Hampton Grunewald | 2/4/2012 3:25:43 AM
The Morrill Act of 1862, commonly referred to as the Land-Grant Act, allocated land to each state based on the number of U.S. Senators and Congressmen represen.ng the state. The number of representatives was based on the 1860 census. The land given to each state was to be sold, with profits being placed in an interest-bearing fund, allowing for interest to be used for establishment of colleges in each state to provide educa.onal programs for the benefit of agriculture and the mechanic arts. In Louisiana, this funding spurred the growth and development of the Louisiana State University A&M College.
The Hatch Act of 1887 allocates federal funding for the establishment of an agricultural experiment station in conjunction with the state’s land-grant college. As a requirement, each state receiving these funds must match the federal allocation amount with an equal amount of nonfederal state funding. Congress charged the experiment stations with promotion of efficient production, marketing, distribution and utlization of products by conducting original and other research to ensure the establishment of a permanent and effective agricultural industry in the United States.
As a result of creating land-grant institutions through the Morrill Act of 1862 and experiment stations through the Hatch Act of 1887, the Smith-Lever Act of 1914 was established as a partnership between the U.S. Department of Agriculture and land-grant universities, referred to as cooperative extension. This act allows for the distribution of useful and practical, research-based information on subjects relating to agriculture, home economics and rural energy, through county agents. Funding through the Smith-Lever Act also requires a match from the state of an equal amount of nonfederal state funding.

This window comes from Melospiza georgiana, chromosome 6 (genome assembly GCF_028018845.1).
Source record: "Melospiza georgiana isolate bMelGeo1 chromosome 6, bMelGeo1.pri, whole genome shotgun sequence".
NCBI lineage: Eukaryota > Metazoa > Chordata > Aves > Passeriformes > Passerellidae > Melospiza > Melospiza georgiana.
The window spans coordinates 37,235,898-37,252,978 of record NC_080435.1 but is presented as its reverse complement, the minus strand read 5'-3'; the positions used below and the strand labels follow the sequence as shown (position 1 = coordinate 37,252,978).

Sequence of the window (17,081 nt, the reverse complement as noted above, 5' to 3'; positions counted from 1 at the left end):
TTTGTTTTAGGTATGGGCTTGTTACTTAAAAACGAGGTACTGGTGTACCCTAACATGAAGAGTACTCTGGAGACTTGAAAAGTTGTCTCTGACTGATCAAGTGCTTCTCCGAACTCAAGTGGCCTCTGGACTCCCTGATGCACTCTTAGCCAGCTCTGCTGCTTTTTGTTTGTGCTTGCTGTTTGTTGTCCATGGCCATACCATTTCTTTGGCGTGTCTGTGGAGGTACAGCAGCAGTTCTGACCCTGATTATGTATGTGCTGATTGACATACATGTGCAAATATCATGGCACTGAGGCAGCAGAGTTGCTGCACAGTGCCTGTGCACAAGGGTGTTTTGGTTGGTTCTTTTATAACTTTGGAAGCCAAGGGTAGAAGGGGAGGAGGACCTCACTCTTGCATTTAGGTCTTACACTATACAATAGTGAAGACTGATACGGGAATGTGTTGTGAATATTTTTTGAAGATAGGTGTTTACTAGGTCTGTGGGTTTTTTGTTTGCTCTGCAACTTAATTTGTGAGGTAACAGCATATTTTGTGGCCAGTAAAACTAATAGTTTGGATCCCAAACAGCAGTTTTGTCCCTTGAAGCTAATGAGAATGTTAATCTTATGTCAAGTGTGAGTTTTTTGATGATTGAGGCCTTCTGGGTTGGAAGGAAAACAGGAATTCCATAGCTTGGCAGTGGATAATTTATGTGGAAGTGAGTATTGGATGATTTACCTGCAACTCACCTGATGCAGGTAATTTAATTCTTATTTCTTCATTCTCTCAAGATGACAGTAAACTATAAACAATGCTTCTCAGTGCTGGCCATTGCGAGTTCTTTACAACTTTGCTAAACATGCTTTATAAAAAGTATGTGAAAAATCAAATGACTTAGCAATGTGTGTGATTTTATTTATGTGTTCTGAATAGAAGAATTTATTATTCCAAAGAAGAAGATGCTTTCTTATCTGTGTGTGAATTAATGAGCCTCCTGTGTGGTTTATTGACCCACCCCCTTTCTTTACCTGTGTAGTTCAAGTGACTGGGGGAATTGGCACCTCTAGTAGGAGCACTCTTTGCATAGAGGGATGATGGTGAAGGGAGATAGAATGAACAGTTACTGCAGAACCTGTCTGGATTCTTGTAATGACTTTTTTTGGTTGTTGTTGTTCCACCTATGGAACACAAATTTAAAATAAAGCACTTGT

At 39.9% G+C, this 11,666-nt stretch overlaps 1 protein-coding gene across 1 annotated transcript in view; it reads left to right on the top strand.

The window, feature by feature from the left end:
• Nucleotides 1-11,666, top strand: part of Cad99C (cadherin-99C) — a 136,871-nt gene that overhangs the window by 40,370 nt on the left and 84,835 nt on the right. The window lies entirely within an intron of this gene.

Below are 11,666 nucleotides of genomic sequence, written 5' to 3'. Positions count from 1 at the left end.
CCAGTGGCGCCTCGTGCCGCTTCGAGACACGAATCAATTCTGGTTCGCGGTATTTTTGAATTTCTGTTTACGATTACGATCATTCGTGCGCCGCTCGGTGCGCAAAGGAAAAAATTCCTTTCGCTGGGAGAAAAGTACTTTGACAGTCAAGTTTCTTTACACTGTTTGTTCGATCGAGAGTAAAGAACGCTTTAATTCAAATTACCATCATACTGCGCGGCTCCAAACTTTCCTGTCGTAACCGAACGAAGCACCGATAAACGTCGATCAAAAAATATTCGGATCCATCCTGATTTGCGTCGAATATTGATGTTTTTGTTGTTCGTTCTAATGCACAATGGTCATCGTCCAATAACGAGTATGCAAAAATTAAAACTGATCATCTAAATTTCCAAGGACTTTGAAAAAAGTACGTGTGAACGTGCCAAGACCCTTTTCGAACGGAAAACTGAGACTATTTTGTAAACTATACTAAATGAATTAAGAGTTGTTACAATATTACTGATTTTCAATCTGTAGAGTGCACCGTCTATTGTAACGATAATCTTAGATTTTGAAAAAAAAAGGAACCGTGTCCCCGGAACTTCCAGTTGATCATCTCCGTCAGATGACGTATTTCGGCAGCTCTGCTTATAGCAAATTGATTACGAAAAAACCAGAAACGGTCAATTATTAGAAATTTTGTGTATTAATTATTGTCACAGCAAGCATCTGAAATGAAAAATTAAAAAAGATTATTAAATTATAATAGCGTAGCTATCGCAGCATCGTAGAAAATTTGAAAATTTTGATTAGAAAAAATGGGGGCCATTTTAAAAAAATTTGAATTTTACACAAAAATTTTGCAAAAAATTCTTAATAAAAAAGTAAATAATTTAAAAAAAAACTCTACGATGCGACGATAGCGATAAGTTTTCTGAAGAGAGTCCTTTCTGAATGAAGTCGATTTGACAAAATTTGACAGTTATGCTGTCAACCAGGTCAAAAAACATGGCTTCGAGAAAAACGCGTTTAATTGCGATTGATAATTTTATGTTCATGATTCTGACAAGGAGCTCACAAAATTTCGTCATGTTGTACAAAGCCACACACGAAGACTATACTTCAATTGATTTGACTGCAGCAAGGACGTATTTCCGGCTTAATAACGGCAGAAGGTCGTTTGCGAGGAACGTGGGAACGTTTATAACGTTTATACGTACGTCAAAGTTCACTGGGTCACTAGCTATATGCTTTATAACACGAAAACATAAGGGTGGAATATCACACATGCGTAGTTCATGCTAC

As a result of these three acts, Louisiana State University A&M College was created and the agricultural experiment station and extension were added into the mission of the college. Under the authority of the Louisiana Constitution(Const 8:7), the Louisiana State University Board of Supervisors was created and given the authority to manage the institutions, statewide agricultural programs and other programs managed through its system. In 1972, the Louisiana State University Board of Supervisors adopted a motion to remove the agricultural experiment and cooperative extension services from the authority of Louisiana State University A&M College and create the Center for Agricultural Sciences and Rural Development (now known as the LSU AgCenter) with the responsibility for the agricultural research and extension programs throughout the state, as well as river water research. The Center for Agricultural Sciences and Rural Development was added into the Louisiana Revised Statutes as an institution of the Louisiana State University System under its board of supervisors (R.S. 17:3215).